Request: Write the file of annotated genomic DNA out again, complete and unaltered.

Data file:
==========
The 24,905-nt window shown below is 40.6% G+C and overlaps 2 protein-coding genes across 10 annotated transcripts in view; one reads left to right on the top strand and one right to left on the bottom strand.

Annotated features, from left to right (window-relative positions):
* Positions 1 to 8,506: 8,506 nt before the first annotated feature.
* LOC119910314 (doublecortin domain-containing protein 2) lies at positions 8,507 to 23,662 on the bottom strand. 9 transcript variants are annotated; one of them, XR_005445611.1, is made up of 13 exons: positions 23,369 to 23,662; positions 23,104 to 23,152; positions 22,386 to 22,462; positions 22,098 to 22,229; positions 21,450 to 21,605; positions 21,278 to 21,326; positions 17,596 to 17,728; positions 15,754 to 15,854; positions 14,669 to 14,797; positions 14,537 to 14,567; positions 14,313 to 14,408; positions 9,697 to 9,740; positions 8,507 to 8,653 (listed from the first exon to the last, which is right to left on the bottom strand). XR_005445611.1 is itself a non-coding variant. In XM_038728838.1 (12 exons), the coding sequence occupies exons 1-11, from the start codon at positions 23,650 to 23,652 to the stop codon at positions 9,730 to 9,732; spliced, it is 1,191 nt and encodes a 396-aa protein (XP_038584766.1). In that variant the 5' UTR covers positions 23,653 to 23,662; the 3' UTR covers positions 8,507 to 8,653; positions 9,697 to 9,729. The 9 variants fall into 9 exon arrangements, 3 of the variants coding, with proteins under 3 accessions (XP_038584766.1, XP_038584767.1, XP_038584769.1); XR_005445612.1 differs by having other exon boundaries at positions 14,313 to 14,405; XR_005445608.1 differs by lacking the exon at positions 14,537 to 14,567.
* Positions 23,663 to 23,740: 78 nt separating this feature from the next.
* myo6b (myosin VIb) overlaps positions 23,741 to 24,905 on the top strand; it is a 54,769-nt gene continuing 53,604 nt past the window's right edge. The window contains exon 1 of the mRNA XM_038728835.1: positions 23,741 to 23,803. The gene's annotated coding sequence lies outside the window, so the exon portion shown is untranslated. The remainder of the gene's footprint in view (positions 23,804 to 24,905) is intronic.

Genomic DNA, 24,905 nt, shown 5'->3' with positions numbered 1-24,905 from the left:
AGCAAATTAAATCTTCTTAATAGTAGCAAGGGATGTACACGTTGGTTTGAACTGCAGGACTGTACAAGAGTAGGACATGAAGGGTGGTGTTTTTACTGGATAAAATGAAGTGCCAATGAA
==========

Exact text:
The 24,905-nt window shown below is 40.6% G+C and overlaps 2 protein-coding genes across 10 annotated transcripts in view; one reads left to right on the top strand and one right to left on the bottom strand.

Annotated features, from left to right (window-relative positions):
* Positions 1 to 8,506: 8,506 nt before the first annotated feature.
* LOC119910314 (doublecortin domain-containing protein 2) lies at positions 8,507 to 23,662 on the bottom strand. 9 transcript variants are annotated; one of them, XR_005445611.1, is made up of 13 exons: positions 23,369 to 23,662; positions 23,104 to 23,152; positions 22,386 to 22,462; positions 22,098 to 22,229; positions 21,450 to 21,605; positions 21,278 to 21,326; positions 17,596 to 17,728; positions 15,754 to 15,854; positions 14,669 to 14,797; positions 14,537 to 14,567; positions 14,313 to 14,408; positions 9,697 to 9,740; positions 8,507 to 8,653 (listed from the first exon to the last, which is right to left on the bottom strand). XR_005445611.1 is itself a non-coding variant. In XM_038728838.1 (12 exons), the coding sequence occupies exons 1-11, from the start codon at positions 23,650 to 23,652 to the stop codon at positions 9,730 to 9,732; spliced, it is 1,191 nt and encodes a 396-aa protein (XP_038584766.1). In that variant the 5' UTR covers positions 23,653 to 23,662; the 3' UTR covers positions 8,507 to 8,653; positions 9,697 to 9,729. The 9 variants fall into 9 exon arrangements, 3 of the variants coding, with proteins under 3 accessions (XP_038584766.1, XP_038584767.1, XP_038584769.1); XR_005445612.1 differs by having other exon boundaries at positions 14,313 to 14,405; XR_005445608.1 differs by lacking the exon at positions 14,537 to 14,567.
* Positions 23,663 to 23,740: 78 nt separating this feature from the next.
* myo6b (myosin VIb) overlaps positions 23,741 to 24,905 on the top strand; it is a 54,769-nt gene continuing 53,604 nt past the window's right edge. The window contains exon 1 of the mRNA XM_038728835.1: positions 23,741 to 23,803. The gene's annotated coding sequence lies outside the window, so the exon portion shown is untranslated. The remainder of the gene's footprint in view (positions 23,804 to 24,905) is intronic.

Genomic DNA, 24,905 nt, shown 5'->3' with positions numbered 1-24,905 from the left:
AGCAAATTAAATCTTCTTAATAGTAGCAAGGGATGTACACGTTGGTTTGAACTGCAGGACTGTACAAGAGTAGGACATGAAGGGTGGTGTTTTTACTGGATAAAATGAAGTGCCAATGAA